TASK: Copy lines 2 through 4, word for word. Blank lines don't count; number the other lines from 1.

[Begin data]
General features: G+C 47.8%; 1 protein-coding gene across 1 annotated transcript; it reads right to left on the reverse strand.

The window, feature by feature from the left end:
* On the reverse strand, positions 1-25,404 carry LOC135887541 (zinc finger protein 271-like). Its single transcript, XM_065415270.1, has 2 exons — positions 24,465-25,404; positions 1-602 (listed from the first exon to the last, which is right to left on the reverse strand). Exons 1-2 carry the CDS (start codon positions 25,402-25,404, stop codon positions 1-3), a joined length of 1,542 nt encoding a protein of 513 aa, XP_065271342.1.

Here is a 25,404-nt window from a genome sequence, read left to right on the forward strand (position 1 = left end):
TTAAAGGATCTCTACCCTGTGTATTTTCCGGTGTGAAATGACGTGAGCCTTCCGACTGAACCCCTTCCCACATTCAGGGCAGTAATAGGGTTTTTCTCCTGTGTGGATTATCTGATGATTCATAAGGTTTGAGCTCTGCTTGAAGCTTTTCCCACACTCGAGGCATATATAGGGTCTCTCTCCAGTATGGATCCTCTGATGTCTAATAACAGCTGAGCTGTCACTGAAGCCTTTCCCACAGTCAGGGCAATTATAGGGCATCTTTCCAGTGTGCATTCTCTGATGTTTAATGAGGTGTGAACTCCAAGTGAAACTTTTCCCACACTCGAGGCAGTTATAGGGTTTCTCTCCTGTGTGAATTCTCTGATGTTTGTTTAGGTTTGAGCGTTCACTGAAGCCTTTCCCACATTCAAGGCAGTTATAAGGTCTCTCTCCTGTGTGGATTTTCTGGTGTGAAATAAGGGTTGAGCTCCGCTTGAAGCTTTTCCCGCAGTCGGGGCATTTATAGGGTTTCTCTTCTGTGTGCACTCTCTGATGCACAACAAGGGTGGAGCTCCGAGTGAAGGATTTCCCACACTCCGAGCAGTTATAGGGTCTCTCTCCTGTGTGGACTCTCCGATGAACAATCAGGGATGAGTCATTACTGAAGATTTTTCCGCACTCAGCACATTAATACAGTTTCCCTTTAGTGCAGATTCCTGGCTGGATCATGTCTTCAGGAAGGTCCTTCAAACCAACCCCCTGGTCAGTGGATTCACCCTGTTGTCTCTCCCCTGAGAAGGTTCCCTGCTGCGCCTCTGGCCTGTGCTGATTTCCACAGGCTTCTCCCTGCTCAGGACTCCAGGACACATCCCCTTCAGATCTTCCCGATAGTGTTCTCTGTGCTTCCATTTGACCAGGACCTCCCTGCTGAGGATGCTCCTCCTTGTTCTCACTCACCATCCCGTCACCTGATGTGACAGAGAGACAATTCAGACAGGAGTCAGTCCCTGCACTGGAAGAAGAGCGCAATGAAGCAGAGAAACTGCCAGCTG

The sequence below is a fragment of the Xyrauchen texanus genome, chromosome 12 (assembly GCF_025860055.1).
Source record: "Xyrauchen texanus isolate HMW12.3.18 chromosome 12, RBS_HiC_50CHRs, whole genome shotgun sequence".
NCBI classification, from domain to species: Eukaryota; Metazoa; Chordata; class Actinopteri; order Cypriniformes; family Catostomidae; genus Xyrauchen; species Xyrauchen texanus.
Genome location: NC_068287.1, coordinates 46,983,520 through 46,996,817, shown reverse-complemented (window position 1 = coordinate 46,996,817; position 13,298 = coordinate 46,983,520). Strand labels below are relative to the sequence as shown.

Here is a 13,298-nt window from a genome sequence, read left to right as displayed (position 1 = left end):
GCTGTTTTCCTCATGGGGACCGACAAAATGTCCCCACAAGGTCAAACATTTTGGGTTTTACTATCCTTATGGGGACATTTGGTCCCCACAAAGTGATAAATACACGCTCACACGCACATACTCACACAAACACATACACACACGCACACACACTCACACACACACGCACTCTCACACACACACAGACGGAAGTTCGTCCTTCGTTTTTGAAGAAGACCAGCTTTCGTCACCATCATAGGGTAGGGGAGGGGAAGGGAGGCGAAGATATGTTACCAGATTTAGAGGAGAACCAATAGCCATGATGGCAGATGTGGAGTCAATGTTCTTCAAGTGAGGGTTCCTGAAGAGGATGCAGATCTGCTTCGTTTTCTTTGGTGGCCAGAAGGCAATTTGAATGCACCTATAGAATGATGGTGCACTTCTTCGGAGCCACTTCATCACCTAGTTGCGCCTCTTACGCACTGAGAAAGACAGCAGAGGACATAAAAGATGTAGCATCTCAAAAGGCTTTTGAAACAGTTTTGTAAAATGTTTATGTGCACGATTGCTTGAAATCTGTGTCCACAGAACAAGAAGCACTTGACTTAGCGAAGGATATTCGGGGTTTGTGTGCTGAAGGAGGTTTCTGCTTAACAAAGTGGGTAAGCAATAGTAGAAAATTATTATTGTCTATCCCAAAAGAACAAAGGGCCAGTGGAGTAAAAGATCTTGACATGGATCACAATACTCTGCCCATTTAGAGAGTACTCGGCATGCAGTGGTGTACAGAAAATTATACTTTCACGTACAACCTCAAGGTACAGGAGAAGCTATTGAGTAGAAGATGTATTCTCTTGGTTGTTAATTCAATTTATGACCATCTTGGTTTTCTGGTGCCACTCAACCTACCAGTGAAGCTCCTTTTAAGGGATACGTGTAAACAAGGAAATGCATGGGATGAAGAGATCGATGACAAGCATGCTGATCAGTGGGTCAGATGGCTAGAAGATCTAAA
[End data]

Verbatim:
The window, feature by feature from the left end:
* On the reverse strand, positions 1-25,404 carry LOC135887541 (zinc finger protein 271-like). Its single transcript, XM_065415270.1, has 2 exons — positions 24,465-25,404; positions 1-602 (listed from the first exon to the last, which is right to left on the reverse strand). Exons 1-2 carry the CDS (start codon positions 25,402-25,404, stop codon positions 1-3), a joined length of 1,542 nt encoding a protein of 513 aa, XP_065271342.1.

Here is a 25,404-nt window from a genome sequence, read left to right on the forward strand (position 1 = left end):